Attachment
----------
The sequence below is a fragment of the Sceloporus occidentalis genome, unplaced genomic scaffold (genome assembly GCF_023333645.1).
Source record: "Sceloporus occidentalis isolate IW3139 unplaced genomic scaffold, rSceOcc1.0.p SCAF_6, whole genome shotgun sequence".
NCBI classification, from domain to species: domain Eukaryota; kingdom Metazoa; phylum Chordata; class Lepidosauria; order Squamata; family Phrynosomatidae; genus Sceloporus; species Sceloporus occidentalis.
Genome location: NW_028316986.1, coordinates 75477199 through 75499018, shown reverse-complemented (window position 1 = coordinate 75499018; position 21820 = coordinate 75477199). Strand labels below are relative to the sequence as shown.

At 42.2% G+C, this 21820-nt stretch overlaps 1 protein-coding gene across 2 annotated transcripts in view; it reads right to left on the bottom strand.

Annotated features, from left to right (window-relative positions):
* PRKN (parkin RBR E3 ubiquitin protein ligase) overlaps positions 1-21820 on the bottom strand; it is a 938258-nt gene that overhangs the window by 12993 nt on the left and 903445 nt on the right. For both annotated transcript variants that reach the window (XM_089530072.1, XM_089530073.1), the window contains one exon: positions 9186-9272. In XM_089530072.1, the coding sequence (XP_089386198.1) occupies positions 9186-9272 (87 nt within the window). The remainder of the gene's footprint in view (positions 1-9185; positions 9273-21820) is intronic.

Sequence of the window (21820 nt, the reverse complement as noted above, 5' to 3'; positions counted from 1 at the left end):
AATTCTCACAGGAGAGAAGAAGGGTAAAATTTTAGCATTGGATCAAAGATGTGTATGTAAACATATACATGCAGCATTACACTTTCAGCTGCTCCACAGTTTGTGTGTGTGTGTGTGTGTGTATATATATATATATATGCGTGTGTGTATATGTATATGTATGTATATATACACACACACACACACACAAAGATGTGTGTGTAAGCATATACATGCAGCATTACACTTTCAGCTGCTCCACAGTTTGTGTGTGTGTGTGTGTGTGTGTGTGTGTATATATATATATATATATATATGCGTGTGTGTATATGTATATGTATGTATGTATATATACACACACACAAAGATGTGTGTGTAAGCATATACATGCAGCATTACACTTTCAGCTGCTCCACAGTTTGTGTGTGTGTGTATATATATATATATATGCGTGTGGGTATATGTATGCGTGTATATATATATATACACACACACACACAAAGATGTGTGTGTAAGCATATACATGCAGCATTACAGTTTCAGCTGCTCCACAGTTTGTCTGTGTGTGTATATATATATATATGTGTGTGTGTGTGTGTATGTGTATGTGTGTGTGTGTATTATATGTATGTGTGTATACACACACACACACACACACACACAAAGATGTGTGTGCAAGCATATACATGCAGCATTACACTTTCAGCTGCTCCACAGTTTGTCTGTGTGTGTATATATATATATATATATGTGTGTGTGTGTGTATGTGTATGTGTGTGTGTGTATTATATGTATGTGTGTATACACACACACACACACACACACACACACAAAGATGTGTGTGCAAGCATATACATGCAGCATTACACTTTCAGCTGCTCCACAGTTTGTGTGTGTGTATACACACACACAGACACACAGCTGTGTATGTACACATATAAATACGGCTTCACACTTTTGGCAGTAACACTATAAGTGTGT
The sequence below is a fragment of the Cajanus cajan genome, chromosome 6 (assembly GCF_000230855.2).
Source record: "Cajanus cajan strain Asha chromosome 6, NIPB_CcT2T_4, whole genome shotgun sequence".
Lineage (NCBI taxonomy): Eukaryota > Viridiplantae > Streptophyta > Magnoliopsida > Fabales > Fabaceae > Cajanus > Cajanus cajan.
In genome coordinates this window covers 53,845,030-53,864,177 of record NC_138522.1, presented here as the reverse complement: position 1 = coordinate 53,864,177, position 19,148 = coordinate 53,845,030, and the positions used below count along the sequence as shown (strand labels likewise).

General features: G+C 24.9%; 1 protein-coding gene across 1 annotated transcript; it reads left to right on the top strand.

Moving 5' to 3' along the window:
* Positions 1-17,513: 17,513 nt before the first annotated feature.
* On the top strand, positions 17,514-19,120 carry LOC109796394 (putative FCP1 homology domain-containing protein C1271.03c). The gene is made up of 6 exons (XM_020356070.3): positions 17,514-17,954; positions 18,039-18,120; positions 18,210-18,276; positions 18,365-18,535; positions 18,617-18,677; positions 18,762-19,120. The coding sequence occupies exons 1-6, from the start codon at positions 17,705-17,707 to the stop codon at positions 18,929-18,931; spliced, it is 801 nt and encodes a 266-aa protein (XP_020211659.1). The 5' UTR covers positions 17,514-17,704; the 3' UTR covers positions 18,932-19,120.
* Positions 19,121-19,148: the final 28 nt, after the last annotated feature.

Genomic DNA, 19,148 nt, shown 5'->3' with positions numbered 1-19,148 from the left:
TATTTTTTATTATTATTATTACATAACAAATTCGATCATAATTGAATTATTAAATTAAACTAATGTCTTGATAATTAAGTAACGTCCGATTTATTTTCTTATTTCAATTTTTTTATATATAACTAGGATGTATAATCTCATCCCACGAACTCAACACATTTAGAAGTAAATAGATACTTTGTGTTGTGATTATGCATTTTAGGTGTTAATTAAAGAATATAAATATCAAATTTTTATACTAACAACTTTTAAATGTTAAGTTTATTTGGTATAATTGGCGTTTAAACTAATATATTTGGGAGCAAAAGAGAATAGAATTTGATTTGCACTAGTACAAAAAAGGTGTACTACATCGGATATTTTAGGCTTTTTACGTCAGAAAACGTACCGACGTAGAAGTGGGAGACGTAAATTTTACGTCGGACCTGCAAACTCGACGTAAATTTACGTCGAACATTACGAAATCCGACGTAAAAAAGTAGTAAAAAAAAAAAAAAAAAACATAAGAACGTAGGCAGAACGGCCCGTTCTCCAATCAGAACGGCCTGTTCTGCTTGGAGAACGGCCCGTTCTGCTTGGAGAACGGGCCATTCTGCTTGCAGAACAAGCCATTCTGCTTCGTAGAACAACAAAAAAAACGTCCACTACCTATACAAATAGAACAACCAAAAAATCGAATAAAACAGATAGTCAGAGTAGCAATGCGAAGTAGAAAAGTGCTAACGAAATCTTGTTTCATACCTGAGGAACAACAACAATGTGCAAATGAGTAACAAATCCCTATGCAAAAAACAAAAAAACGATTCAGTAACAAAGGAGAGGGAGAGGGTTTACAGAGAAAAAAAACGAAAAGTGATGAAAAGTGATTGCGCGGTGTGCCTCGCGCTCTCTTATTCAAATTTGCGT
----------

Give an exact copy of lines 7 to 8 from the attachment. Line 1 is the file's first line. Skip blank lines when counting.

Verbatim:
* PRKN (parkin RBR E3 ubiquitin protein ligase) overlaps positions 1-21820 on the bottom strand; it is a 938258-nt gene that overhangs the window by 12993 nt on the left and 903445 nt on the right. For both annotated transcript variants that reach the window (XM_089530072.1, XM_089530073.1), the window contains one exon: positions 9186-9272. In XM_089530072.1, the coding sequence (XP_089386198.1) occupies positions 9186-9272 (87 nt within the window). The remainder of the gene's footprint in view (positions 1-9185; positions 9273-21820) is intronic.

Sequence of the window (21820 nt, the reverse complement as noted above, 5' to 3'; positions counted from 1 at the left end):